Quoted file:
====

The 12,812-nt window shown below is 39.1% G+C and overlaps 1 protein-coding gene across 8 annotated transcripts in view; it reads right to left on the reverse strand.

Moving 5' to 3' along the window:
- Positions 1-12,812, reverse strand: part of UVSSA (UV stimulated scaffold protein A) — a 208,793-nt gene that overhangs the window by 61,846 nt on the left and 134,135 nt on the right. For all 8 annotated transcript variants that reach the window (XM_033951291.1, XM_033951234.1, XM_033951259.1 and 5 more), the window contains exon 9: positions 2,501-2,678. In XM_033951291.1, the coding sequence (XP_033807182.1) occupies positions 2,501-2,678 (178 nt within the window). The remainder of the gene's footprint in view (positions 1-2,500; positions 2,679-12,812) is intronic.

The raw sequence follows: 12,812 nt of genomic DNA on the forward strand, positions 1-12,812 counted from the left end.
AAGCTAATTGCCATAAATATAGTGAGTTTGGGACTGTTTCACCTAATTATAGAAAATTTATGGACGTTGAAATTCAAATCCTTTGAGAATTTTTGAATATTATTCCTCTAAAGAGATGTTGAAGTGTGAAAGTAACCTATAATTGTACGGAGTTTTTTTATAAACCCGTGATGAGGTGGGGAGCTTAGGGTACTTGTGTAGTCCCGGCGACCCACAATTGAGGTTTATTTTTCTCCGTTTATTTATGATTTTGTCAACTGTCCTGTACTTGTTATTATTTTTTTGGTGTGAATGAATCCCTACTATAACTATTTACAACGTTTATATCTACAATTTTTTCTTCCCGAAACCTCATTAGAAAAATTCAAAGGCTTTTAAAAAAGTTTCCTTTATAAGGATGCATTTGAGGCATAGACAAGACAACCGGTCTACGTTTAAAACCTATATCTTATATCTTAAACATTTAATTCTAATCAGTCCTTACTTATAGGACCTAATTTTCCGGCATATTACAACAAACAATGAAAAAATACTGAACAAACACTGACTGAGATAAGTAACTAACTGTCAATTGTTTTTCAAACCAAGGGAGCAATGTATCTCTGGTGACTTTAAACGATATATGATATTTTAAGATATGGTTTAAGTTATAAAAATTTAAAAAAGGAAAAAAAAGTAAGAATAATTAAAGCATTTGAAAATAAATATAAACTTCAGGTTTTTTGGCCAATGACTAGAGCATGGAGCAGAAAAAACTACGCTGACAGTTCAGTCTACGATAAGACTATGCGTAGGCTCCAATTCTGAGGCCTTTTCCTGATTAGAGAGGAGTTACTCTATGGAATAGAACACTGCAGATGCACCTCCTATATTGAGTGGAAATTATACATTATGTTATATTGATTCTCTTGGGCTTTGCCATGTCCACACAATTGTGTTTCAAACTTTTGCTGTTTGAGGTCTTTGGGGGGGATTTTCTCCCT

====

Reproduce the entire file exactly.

The 12,812-nt window shown below is 39.1% G+C and overlaps 1 protein-coding gene across 8 annotated transcripts in view; it reads right to left on the reverse strand.

Moving 5' to 3' along the window:
- Positions 1-12,812, reverse strand: part of UVSSA (UV stimulated scaffold protein A) — a 208,793-nt gene that overhangs the window by 61,846 nt on the left and 134,135 nt on the right. For all 8 annotated transcript variants that reach the window (XM_033951291.1, XM_033951234.1, XM_033951259.1 and 5 more), the window contains exon 9: positions 2,501-2,678. In XM_033951291.1, the coding sequence (XP_033807182.1) occupies positions 2,501-2,678 (178 nt within the window). The remainder of the gene's footprint in view (positions 1-2,500; positions 2,679-12,812) is intronic.

The raw sequence follows: 12,812 nt of genomic DNA on the forward strand, positions 1-12,812 counted from the left end.
AAGCTAATTGCCATAAATATAGTGAGTTTGGGACTGTTTCACCTAATTATAGAAAATTTATGGACGTTGAAATTCAAATCCTTTGAGAATTTTTGAATATTATTCCTCTAAAGAGATGTTGAAGTGTGAAAGTAACCTATAATTGTACGGAGTTTTTTTATAAACCCGTGATGAGGTGGGGAGCTTAGGGTACTTGTGTAGTCCCGGCGACCCACAATTGAGGTTTATTTTTCTCCGTTTATTTATGATTTTGTCAACTGTCCTGTACTTGTTATTATTTTTTTGGTGTGAATGAATCCCTACTATAACTATTTACAACGTTTATATCTACAATTTTTTCTTCCCGAAACCTCATTAGAAAAATTCAAAGGCTTTTAAAAAAGTTTCCTTTATAAGGATGCATTTGAGGCATAGACAAGACAACCGGTCTACGTTTAAAACCTATATCTTATATCTTAAACATTTAATTCTAATCAGTCCTTACTTATAGGACCTAATTTTCCGGCATATTACAACAAACAATGAAAAAATACTGAACAAACACTGACTGAGATAAGTAACTAACTGTCAATTGTTTTTCAAACCAAGGGAGCAATGTATCTCTGGTGACTTTAAACGATATATGATATTTTAAGATATGGTTTAAGTTATAAAAATTTAAAAAAGGAAAAAAAAGTAAGAATAATTAAAGCATTTGAAAATAAATATAAACTTCAGGTTTTTTGGCCAATGACTAGAGCATGGAGCAGAAAAAACTACGCTGACAGTTCAGTCTACGATAAGACTATGCGTAGGCTCCAATTCTGAGGCCTTTTCCTGATTAGAGAGGAGTTACTCTATGGAATAGAACACTGCAGATGCACCTCCTATATTGAGTGGAAATTATACATTATGTTATATTGATTCTCTTGGGCTTTGCCATGTCCACACAATTGTGTTTCAAACTTTTGCTGTTTGAGGTCTTTGGGGGGGATTTTCTCCCT